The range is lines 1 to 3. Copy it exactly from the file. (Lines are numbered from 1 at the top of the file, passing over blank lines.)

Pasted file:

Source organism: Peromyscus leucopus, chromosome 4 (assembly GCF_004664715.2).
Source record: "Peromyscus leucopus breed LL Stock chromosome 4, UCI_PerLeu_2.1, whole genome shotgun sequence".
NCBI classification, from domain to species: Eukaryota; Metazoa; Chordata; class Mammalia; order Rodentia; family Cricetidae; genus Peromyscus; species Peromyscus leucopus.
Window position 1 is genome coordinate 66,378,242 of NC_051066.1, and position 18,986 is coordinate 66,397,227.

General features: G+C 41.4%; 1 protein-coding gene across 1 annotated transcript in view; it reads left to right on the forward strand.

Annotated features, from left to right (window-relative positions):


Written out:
Source organism: Peromyscus leucopus, chromosome 4 (assembly GCF_004664715.2).
Source record: "Peromyscus leucopus breed LL Stock chromosome 4, UCI_PerLeu_2.1, whole genome shotgun sequence".
NCBI classification, from domain to species: Eukaryota; Metazoa; Chordata; class Mammalia; order Rodentia; family Cricetidae; genus Peromyscus; species Peromyscus leucopus.